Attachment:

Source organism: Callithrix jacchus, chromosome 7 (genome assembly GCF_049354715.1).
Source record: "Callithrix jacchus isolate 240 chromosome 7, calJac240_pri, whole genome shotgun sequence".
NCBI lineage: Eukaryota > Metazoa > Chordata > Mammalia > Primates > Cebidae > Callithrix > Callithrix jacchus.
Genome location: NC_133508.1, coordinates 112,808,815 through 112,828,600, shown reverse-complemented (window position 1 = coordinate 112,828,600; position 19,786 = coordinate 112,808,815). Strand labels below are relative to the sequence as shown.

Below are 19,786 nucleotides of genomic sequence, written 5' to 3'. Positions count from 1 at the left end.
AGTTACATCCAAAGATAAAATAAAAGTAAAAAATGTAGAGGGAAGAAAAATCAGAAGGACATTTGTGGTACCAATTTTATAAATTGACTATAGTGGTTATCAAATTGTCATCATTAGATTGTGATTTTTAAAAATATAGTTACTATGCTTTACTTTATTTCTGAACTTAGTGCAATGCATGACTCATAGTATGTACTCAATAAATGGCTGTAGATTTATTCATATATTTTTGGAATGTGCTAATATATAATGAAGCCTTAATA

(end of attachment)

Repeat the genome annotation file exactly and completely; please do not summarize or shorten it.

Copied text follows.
Source organism: Callithrix jacchus, chromosome 7 (genome assembly GCF_049354715.1).
Source record: "Callithrix jacchus isolate 240 chromosome 7, calJac240_pri, whole genome shotgun sequence".
NCBI lineage: Eukaryota > Metazoa > Chordata > Mammalia > Primates > Cebidae > Callithrix > Callithrix jacchus.
Genome location: NC_133508.1, coordinates 112,808,815 through 112,828,600, shown reverse-complemented (window position 1 = coordinate 112,828,600; position 19,786 = coordinate 112,808,815). Strand labels below are relative to the sequence as shown.

Below are 19,786 nucleotides of genomic sequence, written 5' to 3'. Positions count from 1 at the left end.
AGTTACATCCAAAGATAAAATAAAAGTAAAAAATGTAGAGGGAAGAAAAATCAGAAGGACATTTGTGGTACCAATTTTATAAATTGACTATAGTGGTTATCAAATTGTCATCATTAGATTGTGATTTTTAAAAATATAGTTACTATGCTTTACTTTATTTCTGAACTTAGTGCAATGCATGACTCATAGTATGTACTCAATAAATGGCTGTAGATTTATTCATATATTTTTGGAATGTGCTAATATATAATGAAGCCTTAATA